March 28, 2021: The Worm Moon is in the east after sunset. Farther west, Mars marches eastward in Taurus. Use a binocular to see dimmer stars in the bright moonlight.
by Jeffrey L. Hunt
Chicago, Illinois: Sunrise, 6:40 a.m. CDT; Sunset, 7:12 p.m. CDT. Check local sources for sunrise and sunset times for your location.
This evening the bright moon’s light dominates the sky. It was Full at 1:48 p.m. CDT today. The Old Farmer’s Almanac calls this seasonal full moon, the Worm Moon. This moonlight makes it difficult to view the dimmer stars in the sky. To see more stars, stand in the shadow of a building, house, or other structure. For stars near the moon, hold up your hand to block its light as you would to shield your eyes from the sun.
An hour after sunset, the moon is only 10° up in the east. It is below Porrima.
Farther west, Mars is marching eastward in Taurus toward the horns, Elnath and Zeta Tauri (ζ Tau). It is now beyond Aldebaran and the two star clusters, Hyades and Pleiades.
Use a binocular to find it 2.3° above Tau Tauri (τ Tau) and 3.6° to the lower right of Iota Tauri (ι Tau).
Here’s more about Mars during 2021.
Read about Mars during March.
Detailed Note: One hour before sunrise Saturn is over 11° above the southeastern horizon, 11.4° to the upper right of bright Jupiter. The Jovian Giant is over 6° up in the east-southeast. Use a binocular to see the planets in front of the starry background. Saturn is 3.0° to the upper right of θ Cap, while Jupiter is 4.6° to the lower left of ι Cap. Farther west, the moon (15.0d, 100%) is nearly 14° up in the west. Because of its brightness, block the moon’s glare to spot Eta Virginis (η Vir, m = 3.9), 3.3° to the lower left of the moon, and Porrima (γ Vir, m = 3.4), 7.6° to the upper left of the lunar orb. The moon is Full (Worm Moon) at 1:48 p.m. CDT. One hour after sunset, the moon (15.6d, 100%) is less than 10° above the eastern horizon, 3.0° below Porrima. Farther west, Mars – over 50° up in the west-southwest – is 2.3° above τ Tau and 3.6° to the lower right of ι Tau. The planet is 9.0° below Elnath. Because of the bright moonlight, use a binocular to see Mars with the sidereal background.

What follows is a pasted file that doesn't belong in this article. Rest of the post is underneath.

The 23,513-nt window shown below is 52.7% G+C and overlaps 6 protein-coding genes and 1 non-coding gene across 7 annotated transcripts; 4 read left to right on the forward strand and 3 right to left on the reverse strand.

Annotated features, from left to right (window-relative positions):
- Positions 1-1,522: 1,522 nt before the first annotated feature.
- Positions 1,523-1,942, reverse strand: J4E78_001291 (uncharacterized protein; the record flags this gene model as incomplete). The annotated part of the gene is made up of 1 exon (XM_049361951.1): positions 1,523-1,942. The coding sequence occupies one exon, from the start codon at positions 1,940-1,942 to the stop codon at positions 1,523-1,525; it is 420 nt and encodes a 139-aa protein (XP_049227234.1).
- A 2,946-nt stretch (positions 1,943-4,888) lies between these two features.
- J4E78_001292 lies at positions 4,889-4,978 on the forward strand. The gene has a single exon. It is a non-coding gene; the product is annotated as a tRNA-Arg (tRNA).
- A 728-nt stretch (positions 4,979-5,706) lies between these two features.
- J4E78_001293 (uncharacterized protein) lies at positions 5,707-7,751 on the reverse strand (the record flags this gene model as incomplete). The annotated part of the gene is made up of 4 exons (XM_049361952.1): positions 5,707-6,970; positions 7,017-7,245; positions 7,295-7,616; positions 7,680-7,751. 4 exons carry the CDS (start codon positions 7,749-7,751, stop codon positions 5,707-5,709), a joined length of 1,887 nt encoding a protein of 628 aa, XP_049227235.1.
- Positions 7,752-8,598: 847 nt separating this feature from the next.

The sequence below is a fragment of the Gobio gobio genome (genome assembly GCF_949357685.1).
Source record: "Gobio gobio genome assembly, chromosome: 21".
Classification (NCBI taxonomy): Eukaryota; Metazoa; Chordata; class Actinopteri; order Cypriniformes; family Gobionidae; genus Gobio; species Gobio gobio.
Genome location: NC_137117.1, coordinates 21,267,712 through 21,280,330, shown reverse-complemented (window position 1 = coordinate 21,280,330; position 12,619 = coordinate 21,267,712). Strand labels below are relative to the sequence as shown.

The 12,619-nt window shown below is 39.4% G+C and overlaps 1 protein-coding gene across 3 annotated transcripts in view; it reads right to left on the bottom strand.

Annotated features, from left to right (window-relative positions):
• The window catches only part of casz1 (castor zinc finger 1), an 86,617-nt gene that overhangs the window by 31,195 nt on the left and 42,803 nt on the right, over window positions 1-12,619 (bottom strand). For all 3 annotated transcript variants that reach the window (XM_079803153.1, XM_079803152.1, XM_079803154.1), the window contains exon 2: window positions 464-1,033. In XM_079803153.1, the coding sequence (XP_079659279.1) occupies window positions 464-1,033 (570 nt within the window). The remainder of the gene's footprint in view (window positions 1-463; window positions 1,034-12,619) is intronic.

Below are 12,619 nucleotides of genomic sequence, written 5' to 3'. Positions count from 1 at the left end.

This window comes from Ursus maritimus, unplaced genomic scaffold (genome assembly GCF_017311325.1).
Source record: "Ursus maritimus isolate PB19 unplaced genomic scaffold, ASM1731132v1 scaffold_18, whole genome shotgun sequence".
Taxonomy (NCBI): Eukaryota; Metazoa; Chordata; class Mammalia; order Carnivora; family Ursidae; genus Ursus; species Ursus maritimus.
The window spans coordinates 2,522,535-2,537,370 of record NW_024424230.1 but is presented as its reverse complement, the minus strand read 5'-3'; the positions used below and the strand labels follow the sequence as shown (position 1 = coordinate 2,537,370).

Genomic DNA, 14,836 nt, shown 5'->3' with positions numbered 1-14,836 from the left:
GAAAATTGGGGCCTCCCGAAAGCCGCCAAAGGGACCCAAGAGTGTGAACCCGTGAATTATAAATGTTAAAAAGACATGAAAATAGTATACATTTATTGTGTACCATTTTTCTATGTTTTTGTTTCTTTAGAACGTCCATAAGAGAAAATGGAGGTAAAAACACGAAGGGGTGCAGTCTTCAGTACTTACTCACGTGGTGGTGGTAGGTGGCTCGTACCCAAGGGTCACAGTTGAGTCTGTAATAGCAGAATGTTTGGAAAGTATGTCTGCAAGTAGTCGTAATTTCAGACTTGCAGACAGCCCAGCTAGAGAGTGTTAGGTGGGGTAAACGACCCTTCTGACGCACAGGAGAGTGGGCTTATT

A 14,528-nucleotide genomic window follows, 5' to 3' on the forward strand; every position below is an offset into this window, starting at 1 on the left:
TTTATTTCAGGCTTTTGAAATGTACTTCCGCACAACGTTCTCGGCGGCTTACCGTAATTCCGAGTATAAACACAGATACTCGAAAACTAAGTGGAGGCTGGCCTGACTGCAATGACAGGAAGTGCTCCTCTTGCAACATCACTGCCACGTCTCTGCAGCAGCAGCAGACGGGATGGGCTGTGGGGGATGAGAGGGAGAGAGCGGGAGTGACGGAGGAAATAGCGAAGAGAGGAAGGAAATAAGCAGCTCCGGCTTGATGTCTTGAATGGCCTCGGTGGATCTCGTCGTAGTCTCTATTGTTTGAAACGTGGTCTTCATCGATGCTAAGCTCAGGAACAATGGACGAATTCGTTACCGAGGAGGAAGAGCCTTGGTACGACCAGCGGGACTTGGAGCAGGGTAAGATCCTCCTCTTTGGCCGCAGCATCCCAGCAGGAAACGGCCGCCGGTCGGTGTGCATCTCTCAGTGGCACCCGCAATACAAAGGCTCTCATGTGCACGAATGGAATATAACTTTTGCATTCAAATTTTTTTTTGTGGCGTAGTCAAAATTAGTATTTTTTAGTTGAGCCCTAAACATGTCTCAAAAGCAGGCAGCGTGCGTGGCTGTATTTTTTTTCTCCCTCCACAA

Read more about the planets during March 2021.
April 19, 2021: The first evening appearance of Venus for this apparition occurs this evening. Look for it low in the west-northwest about 20 minutes after sunset.
April 19, 2021: Venus begins to appear in the west after sunset. The moon lines up with Pollux and Castor, while Mars is above Bull’s horns in the western evening sky.
April 19, 2021: The bright morning planets, Jupiter and Saturn, are in the southeastern sky before sunrise. Capricornus is the starry background for this giant planet duo.
April 18, 2021: The crescent moon is high in the west after sunset among the stars of Gemini, below Pollux and Castor. Mars is above the Bull’s horns. Daylight is 13 hours, 30 minutes long.
April 18, 2021: The bright morning planets, Jupiter and Saturn, are in the southeastern sky before sunrise. Capricornus is the starry background for this giant planet duo. Daylight is 13 hours, 30 minutes long.